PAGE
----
Family life as perceived by 50 WNC authorsby Rob Neufeld             If you have biases against small press books or anthologies of local writers’ work, I recommend you lay them aside and take a look at “It’s All Relative” (Stone Ivy Press), 52 stories and poems by 50 WNC women authors writing about family.           …See More
Nov 6

What’s new with the region’s books

by Rob Neufeld


We End in Joy: Memoirs of a First Daughter by Angela Fordice Jordan (Univ. Pr. of Mississippi hardcover, Aug. 2012, 191 pages, $25).   The politically liberal daughter of a conservative Mississippi governor relates the in-the-spotlight life of her family, which underwent her parents’ divorce; an honest, intimate portrait of a popular couple’s fall from grace, and their coda.  Jordan now lives in WNC.  See author website at


Three Graves Full by Jamie Mason (Simon & Schuster: Gallery Books hardcover, Feb. 2013, 320 pages, $24.99).

Darkly humorous debut thriller novel about a man who accidentally kills another man and buries the body in the backyard, where landscapers later unearth two more unknown bodies; written by a WNC resident.   The novel got starred reviews in “Publisher’s Weekly” and “”Booklist.” See author website at  Mason speaks at Malaprop’s Bookstore/Café, 55 Haywood St., Asheville (254-6734), 7 p.m., Feb. 23, 2013.


The Madman’s Daughter by Megan Shepherd (Balzer + Bray hardcover, Jan. 29, 2013, 432 pages, $17.99).  Debut novel by a Brevard native and Asheville resident; young adult Gothic thriller inspired by a story by H.G. Well’ “The Island of Dr. Moreau.”  A 16-year-old girl in 1894 London travels to her estranged father’s island and finds murder, madness, romance, and the taint of madness in herself.  See author website at  Shepherd speaks at Highland Books, 277 North Broad St., Brevard (884-2424), 5 p.m., Jan. 29; and at Malaprop’s Bookstore/Café, 55 Haywood St., Asheville (254-6734), 7 p.m., Feb. 2.


Shadows Tail Them Home by Pris Campbell and Scott Owens (Clemson University trade paper, Dec. 2012, $15.00).  A continuation of an earlier work; a sequence of poems, collaboratively written, describing a relationship; written by local poets.  See Scott Owens’ website, “Musings,” at  The authors speak at Taste Full Beans Coffee House, 29 2nd Street Northwest, Hickory (325-0108), 2 p.m., Sat., Jan. 26.


Just Holler Bloody Murder by Dershie McDevitt (CreateSpace trade paper, December 2012, 298 pages, $12.12).  Debut mystery novel about a naturalist who returns to her home on Timicau Island, SC and encounters development, murder, and the disappearance of a 9-year-old boy; written by an Asheville resident.  See author website at  McDevitt speaks at Malaprop’s Bookstore/Café, 55 Haywood St., Asheville (254-6734), 3 p.m., Mar. 10.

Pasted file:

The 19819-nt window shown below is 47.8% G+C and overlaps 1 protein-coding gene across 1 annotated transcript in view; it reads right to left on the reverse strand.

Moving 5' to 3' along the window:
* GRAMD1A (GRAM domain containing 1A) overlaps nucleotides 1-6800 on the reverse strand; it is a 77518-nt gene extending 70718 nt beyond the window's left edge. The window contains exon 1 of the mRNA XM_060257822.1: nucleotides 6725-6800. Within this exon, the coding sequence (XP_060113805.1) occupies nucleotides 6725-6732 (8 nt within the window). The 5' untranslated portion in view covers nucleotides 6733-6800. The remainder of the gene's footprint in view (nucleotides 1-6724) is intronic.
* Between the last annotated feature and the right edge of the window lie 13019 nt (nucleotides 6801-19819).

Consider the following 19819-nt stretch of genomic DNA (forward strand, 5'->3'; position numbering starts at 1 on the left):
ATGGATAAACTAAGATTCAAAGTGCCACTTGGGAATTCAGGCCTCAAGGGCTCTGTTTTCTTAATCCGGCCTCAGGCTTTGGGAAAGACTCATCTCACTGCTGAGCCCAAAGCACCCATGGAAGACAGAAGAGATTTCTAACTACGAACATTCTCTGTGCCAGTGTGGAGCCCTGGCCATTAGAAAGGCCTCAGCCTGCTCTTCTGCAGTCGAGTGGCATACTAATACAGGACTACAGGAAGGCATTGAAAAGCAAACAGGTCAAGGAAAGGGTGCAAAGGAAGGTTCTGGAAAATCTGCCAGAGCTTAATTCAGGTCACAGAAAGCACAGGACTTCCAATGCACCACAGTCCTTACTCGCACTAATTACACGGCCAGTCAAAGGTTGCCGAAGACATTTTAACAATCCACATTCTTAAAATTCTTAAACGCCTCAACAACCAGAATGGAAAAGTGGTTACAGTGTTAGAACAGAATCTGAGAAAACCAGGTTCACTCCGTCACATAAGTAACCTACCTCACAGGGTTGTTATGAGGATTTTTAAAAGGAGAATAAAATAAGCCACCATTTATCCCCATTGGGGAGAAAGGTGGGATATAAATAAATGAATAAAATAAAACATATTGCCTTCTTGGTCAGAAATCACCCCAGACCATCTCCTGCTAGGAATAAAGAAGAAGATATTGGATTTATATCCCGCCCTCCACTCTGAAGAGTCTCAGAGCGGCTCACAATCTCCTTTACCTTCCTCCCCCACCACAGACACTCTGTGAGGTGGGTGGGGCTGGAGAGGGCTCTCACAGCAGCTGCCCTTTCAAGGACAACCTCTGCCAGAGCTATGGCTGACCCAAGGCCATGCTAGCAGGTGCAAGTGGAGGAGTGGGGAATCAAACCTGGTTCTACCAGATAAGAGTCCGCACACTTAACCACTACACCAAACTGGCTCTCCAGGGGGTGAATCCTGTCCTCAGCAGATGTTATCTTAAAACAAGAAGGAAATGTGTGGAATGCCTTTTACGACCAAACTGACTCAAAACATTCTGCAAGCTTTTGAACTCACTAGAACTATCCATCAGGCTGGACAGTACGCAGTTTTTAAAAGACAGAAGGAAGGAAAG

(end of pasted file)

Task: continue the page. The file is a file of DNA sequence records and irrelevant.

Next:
Awakening to the Dance: A Journey to Wholeness by Georganne Spruce (CreateSpace trade paper, June 2012, 290 pages, $12.99).  Memoir of the author’s search for an authentic identity through many forms of spiritual healing; written by an Asheville resident. See author website.  Spruce speaks at Grateful Steps Publishing House & Bookshop. 5 p.m., Feb. 9.


Alma’s Prayer by Robert Heffner (Dog Ear trade paper, Oct. 2012, 192 pages, $14.00).  A woman takes drastic measures to keep her family together as the Civil War begins to affect the Blue Ridge Mountains, and she worries about her son in the Confederate Army; written by a local author about WNC.


It’s My Trail, Too: A Comanche Indian’s Journey on the Cherokee Trail of Tears by Ronald Cooper (CreateSpace trade paper, Oct. 2012, 366 pages, $18.95).

The author, a member of the Comanche Nation, journeyed down the Cherokee Trail of Tears National Historic Trail in early 2011. This memoir of his experience expresses self-reflection, tribal pride, and inspiring determination; written by a Whittier resident.


The Hotten Report by Robert McDonald (Finbar Press trade paper, Dec. 2012, 168 pages, $14.95).

A “blow-by-blow account” of the Battle of the Bulge during World War II, “and a moving tribute to the indomitable spirit of the American combat soldier:; written by a WNC resident.


The Gathering by J. Dwayne Craigo (PublishAmerica trade paper, Aug. 2012, 155 pages, $24.95).  The 4th of July celebration in a small east Tennessee town is graced by the President’s visit and disturbed by others.